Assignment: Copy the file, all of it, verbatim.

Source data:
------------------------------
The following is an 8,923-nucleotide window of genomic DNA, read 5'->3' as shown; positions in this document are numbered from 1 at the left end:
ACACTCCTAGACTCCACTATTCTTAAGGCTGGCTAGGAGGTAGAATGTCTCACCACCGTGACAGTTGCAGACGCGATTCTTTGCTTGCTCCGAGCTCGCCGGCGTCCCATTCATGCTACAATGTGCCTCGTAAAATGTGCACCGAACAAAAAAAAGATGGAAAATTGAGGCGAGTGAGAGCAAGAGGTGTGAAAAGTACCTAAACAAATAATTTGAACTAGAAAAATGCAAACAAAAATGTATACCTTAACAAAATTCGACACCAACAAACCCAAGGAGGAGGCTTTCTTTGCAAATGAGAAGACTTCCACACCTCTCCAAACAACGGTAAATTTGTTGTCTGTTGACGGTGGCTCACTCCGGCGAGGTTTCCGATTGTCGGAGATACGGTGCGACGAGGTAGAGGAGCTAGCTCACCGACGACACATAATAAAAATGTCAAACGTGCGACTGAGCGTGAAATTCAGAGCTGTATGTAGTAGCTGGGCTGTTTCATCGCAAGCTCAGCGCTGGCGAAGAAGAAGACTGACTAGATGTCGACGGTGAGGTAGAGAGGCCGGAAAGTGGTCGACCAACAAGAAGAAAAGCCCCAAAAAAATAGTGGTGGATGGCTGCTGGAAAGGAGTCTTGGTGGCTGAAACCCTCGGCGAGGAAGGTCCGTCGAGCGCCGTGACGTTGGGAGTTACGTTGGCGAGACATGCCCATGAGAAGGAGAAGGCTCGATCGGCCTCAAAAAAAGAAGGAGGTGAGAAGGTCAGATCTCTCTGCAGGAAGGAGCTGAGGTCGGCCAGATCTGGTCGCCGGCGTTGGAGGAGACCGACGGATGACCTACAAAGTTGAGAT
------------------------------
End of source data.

The following is an 8,923-nucleotide window of genomic DNA, read 5'->3' as shown; positions in this document are numbered from 1 at the left end:
ACACTCCTAGACTCCACTATTCTTAAGGCTGGCTAGGAGGTAGAATGTCTCACCACCGTGACAGTTGCAGACGCGATTCTTTGCTTGCTCCGAGCTCGCCGGCGTCCCATTCATGCTACAATGTGCCTCGTAAAATGTGCACCGAACAAAAAAAAGATGGAAAATTGAGGCGAGTGAGAGCAAGAGGTGTGAAAAGTACCTAAACAAATAATTTGAACTAGAAAAATGCAAACAAAAATGTATACCTTAACAAAATTCGACACCAACAAACCCAAGGAGGAGGCTTTCTTTGCAAATGAGAAGACTTCCACACCTCTCCAAACAACGGTAAATTTGTTGTCTGTTGACGGTGGCTCACTCCGGCGAGGTTTCCGATTGTCGGAGATACGGTGCGACGAGGTAGAGGAGCTAGCTCACCGACGACACATAATAAAAATGTCAAACGTGCGACTGAGCGTGAAATTCAGAGCTGTATGTAGTAGCTGGGCTGTTTCATCGCAAGCTCAGCGCTGGCGAAGAAGAAGACTGACTAGATGTCGACGGTGAGGTAGAGAGGCCGGAAAGTGGTCGACCAACAAGAAGAAAAGCCCCAAAAAAATAGTGGTGGATGGCTGCTGGAAAGGAGTCTTGGTGGCTGAAACCCTCGGCGAGGAAGGTCCGTCGAGCGCCGTGACGTTGGGAGTTACGTTGGCGAGACATGCCCATGAGAAGGAGAAGGCTCGATCGGCCTCAAAAAAAGAAGGAGGTGAGAAGGTCAGATCTCTCTGCAGGAAGGAGCTGAGGTCGGCCAGATCTGGTCGCCGGCGTTGGAGGAGACCGACGGATGACCTACAAAGTTGAGAT